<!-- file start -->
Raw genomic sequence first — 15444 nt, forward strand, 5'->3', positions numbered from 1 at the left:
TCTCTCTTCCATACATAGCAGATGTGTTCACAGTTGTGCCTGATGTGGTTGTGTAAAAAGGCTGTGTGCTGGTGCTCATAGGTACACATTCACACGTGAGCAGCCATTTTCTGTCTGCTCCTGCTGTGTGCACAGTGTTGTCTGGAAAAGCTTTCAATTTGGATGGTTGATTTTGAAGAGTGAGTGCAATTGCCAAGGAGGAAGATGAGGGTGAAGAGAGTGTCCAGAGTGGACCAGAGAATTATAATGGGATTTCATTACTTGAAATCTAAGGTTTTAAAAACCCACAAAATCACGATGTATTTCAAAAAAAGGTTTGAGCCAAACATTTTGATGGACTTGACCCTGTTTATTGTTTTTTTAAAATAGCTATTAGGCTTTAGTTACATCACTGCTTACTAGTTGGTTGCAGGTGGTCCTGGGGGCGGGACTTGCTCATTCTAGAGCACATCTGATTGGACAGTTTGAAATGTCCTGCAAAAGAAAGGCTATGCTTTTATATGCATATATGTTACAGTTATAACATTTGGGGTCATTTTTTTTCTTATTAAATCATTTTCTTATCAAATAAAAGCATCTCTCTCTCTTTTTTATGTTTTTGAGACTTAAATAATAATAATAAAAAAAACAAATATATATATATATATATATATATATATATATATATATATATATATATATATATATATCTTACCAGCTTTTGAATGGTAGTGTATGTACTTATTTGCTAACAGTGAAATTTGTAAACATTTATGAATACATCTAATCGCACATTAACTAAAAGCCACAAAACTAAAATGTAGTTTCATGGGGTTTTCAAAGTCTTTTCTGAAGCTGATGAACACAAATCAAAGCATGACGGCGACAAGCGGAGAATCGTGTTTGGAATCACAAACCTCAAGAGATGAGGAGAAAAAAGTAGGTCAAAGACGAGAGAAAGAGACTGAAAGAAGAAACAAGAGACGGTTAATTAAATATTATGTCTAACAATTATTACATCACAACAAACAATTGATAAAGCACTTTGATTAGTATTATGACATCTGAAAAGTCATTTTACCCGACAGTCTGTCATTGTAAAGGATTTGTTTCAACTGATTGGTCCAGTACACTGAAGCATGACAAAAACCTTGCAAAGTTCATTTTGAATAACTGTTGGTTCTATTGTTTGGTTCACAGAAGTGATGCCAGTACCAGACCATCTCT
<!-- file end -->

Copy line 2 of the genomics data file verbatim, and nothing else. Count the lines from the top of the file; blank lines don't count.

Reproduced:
TCTCTCTTCCATACATAGCAGATGTGTTCACAGTTGTGCCTGATGTGGTTGTGTAAAAAGGCTGTGTGCTGGTGCTCATAGGTACACATTCACACGTGAGCAGCCATTTTCTGTCTGCTCCTGCTGTGTGCACAGTGTTGTCTGGAAAAGCTTTCAATTTGGATGGTTGATTTTGAAGAGTGAGTGCAATTGCCAAGGAGGAAGATGAGGGTGAAGAGAGTGTCCAGAGTGGACCAGAGAATTATAATGGGATTTCATTACTTGAAATCTAAGGTTTTAAAAACCCACAAAATCACGATGTATTTCAAAAAAAGGTTTGAGCCAAACATTTTGATGGACTTGACCCTGTTTATTGTTTTTTTAAAATAGCTATTAGGCTTTAGTTACATCACTGCTTACTAGTTGGTTGCAGGTGGTCCTGGGGGCGGGACTTGCTCATTCTAGAGCACATCTGATTGGACAGTTTGAAATGTCCTGCAAAAGAAAGGCTATGCTTTTATATGCATATATGTTACAGTTATAACATTTGGGGTCATTTTTTTTCTTATTAAATCATTTTCTTATCAAATAAAAGCATCTCTCTCTCTTTTTTATGTTTTTGAGACTTAAATAATAATAATAAAAAAAACAAATATATATATATATATATATATATATATATATATATATATATATATATATATATATATCTTACCAGCTTTTGAATGGTAGTGTATGTACTTATTTGCTAACAGTGAAATTTGTAAACATTTATGAATACATCTAATCGCACATTAACTAAAAGCCACAAAACTAAAATGTAGTTTCATGGGGTTTTCAAAGTCTTTTCTGAAGCTGATGAACACAAATCAAAGCATGACGGCGACAAGCGGAGAATCGTGTTTGGAATCACAAACCTCAAGAGATGAGGAGAAAAAAGTAGGTCAAAGACGAGAGAAAGAGACTGAAAGAAGAAACAAGAGACGGTTAATTAAATATTATGTCTAACAATTATTACATCACAACAAACAATTGATAAAGCACTTTGATTAGTATTATGACATCTGAAAAGTCATTTTACCCGACAGTCTGTCATTGTAAAGGATTTGTTTCAACTGATTGGTCCAGTACACTGAAGCATGACAAAAACCTTGCAAAGTTCATTTTGAATAACTGTTGGTTCTATTGTTTGGTTCACAGAAGTGATGCCAGTACCAGACCATCTCT